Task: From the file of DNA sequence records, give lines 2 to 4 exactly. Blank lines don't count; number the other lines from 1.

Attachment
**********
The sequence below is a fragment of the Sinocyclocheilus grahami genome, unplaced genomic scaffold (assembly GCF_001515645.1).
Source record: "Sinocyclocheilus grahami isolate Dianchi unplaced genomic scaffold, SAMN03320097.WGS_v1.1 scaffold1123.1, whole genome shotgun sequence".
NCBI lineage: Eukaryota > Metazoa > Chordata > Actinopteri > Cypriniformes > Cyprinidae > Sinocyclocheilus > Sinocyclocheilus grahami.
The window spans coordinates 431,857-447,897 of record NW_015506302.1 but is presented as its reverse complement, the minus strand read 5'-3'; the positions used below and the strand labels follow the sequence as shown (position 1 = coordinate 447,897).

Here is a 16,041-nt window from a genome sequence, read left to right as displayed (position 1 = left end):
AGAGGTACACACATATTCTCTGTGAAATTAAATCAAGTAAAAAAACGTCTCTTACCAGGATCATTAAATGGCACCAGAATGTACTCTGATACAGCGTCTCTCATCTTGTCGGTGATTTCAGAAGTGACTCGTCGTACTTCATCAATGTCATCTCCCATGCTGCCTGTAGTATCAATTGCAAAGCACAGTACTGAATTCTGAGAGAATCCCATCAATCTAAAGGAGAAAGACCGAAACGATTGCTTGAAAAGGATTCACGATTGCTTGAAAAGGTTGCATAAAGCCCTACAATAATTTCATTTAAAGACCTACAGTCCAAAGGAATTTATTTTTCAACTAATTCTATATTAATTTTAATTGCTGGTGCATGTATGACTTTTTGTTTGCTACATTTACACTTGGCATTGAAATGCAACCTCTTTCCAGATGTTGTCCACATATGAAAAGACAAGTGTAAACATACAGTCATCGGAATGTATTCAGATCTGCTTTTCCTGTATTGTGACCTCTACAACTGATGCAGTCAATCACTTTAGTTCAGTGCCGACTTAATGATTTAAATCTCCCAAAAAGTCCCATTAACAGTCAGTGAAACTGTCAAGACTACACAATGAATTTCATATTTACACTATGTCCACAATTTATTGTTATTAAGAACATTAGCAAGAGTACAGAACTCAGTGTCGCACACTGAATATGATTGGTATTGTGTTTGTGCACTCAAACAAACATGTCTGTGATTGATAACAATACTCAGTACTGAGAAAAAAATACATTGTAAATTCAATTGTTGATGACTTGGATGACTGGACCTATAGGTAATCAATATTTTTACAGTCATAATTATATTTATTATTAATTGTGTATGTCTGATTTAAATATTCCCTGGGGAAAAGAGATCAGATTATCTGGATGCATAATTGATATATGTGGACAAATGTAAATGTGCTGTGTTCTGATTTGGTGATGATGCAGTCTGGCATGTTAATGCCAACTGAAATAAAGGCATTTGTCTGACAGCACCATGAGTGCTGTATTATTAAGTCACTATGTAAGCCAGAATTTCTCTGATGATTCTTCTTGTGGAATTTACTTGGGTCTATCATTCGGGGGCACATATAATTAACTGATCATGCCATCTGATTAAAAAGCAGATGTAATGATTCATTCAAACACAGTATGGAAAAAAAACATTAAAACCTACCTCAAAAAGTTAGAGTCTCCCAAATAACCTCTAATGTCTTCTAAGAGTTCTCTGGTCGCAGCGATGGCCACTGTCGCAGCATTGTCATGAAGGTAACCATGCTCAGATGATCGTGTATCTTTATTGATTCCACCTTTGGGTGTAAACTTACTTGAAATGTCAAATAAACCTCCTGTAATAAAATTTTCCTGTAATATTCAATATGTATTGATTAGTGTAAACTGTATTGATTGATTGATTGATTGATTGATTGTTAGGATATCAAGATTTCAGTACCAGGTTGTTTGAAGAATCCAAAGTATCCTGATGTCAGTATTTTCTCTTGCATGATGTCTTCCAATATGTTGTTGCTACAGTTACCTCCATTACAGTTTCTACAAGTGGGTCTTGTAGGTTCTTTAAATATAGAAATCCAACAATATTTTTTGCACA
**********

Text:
Source record: "Sinocyclocheilus grahami isolate Dianchi unplaced genomic scaffold, SAMN03320097.WGS_v1.1 scaffold1123.1, whole genome shotgun sequence".
NCBI lineage: Eukaryota > Metazoa > Chordata > Actinopteri > Cypriniformes > Cyprinidae > Sinocyclocheilus > Sinocyclocheilus grahami.
The window spans coordinates 431,857-447,897 of record NW_015506302.1 but is presented as its reverse complement, the minus strand read 5'-3'; the positions used below and the strand labels follow the sequence as shown (position 1 = coordinate 447,897).